graham and ruswarpRuswarp:

It is now 25 years since the Settle to Carlisle railway line was saved, here is the story of the heroic Collie dog Ruswarp, his owner Graham Nuttall and the saving of a railway line….


In the 1980′s Britain’s most scenic railway line, the Settle to Carlisle, was under threat of closure. There were just two trains a day and no freight at all. Today, the line is busier than ever, open 24 hours a day and about to have its capacity doubled to cope with demand. An amazing turn-around.Among the people who formed the group that was to save the Settle – Carlisle railway line from closure was Graham Nuttall a very modest Lancashire man who shared with a growing number of people a sense of outrage that the S&C seemed condemned. He became the first Secretary of the Friends of the Settle – Carlisle Line (FoSCL) – still going strong and now the largest rail user group in the UK. Graham Nuttall’s tragic story cast a shadow over FoSCL’s early days, but inspiration too.

f4e78-grahamandruswarp255b1255dHe and his faithful Border Collie dog Ruswarp (pronounced ‘Russup’) were inseparable. Ruswarp’s paw print had the distinction of being the only canine signature of objection to the line’s closure. He was deemed to be a ‘fare paying passenger’, about to suffer ‘hardship’ as required by the men from Whitehall, should the line close. Ruswarp was soon to suffer hardship indeed. FoSCL were then trouble makers – thorns in the sides of the powers-that-be. Undaunted by the odds they campaigned and won. Graham Nuttall lived just long enough to see the line’s reprieve in 1989 for on 20th January 1990 he went missing. He and Ruswarp bought day return tickets from Burnley to Llandrindod Wells, there to go walking in the Welsh Mountains. But Graham never returned.

Neighbours raised the alarm. Searches by police and mountain rescue teams in the Elan Valley and Rhayader found nothing. The case aroused national interest for a time. FoSCL produced Missing Person posters as did police in Lancashire and Dyfed Powys.Then on 7th April 1990, lone walker David Clarke found Graham’s body, by a mountain stream. Nearby was Ruswarp, so weak that the 14 year old dog had to be carried off the mountain. He had stayed with his master’s body for eleven winter weeks.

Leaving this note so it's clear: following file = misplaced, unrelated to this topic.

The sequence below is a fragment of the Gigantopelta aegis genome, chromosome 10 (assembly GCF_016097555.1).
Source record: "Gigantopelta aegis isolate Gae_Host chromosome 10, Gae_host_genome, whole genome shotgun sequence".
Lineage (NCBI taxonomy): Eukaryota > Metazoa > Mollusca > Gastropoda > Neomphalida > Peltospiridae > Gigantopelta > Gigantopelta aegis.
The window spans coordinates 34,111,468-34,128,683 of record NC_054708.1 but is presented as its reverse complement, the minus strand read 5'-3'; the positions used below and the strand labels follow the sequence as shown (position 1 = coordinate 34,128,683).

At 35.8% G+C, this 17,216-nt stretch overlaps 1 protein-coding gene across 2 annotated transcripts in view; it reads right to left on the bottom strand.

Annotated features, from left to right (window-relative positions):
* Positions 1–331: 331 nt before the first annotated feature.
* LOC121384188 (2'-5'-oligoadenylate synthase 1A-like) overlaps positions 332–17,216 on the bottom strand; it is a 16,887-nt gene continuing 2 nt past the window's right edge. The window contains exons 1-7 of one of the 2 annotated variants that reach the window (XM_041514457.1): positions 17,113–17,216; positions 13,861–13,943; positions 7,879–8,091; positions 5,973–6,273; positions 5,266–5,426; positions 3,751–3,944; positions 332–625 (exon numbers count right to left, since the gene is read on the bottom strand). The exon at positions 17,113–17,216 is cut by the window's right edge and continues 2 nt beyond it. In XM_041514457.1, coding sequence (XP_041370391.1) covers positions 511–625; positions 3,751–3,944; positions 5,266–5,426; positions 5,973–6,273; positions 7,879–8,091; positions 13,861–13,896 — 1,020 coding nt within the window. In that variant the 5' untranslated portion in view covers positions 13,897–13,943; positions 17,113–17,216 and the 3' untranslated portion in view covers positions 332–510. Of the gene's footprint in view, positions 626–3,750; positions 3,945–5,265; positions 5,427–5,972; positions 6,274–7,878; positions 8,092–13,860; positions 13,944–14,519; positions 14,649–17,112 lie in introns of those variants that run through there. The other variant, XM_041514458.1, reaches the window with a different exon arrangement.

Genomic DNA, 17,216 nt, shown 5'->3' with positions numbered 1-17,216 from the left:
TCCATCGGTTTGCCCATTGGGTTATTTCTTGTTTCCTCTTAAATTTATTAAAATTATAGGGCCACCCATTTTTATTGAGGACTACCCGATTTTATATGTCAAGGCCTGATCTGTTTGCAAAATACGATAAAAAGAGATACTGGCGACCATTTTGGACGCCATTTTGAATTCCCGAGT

Ruswarp was cared for by local vet Bertie Ellis of Beulah – fees paid by theRSPCA, who quickly decided to award Ruswarp their Animal Medallion and collar for ‘vigilance’ and their Animal Plaque for ‘intelligence and courage’, on the nomination of Superintendent Ralph Rees of Dyfed Powys Police. Coroner Alfons van Hees recorded an open verdict and heard evidence from Home Office pathologist Professor Bernard Knight. Ruswarp lived just long enough to attend Graham’s funeral, having been lovingly cared for by Graham’s aunt and uncle, Gerry and Edith Maden of Clowbridge. The RSPCA had been inundated with offers to re-home Ruswarp.

“The elderly couple who had Ruswarp in their care sat at the front and, as ever on public occasions, Ruswarp sat patiently and slilently throughout the service, but as the curtains closed on the coffin there was a long low muffled howl. It was uncanny, Ruswarp’s farewell. I shall never forget this…”(from The Westmorland Gazette, April 25, 2008,6da46-ruswarpstatuefrontview255b1255d courtesy of Francis Pritchard, Hon. Treasurer, Friends of the Settle-Carlisle Line)

The Friends of the Settle to Carlisle Line have created a tribute, a life sized bronze sculpture, to border collie Ruswarp, who guarded owner Graham Nuttall of Burnley.
Mark Rand spokesperson for the Friends of the Settle to Carlisle Line said: “It was important to mark this dogs part in history and through JOEL’s sculpture we are able to do this.”

“This sculpture is being placed at Garsdale in recognition of the tens of thousands of people and one dog who objected to the proposed line closure between Settle and Carlisle. The one dog that protested was Ruswarp who marked the petition with his paw print and as a result of this petition the line stayed open.”“I hope visitors to the area take time to admire the sculpture and learn of it’s story, whilst also making use of this line that was kept open thanks to the support of people across the county – and one dog.”The life-size sculpture was unveiled on 11th April 2009 at Garsdale station on the beautiful Settle to Carlisle railway line, to celebrate 20 years since the saving of the line.



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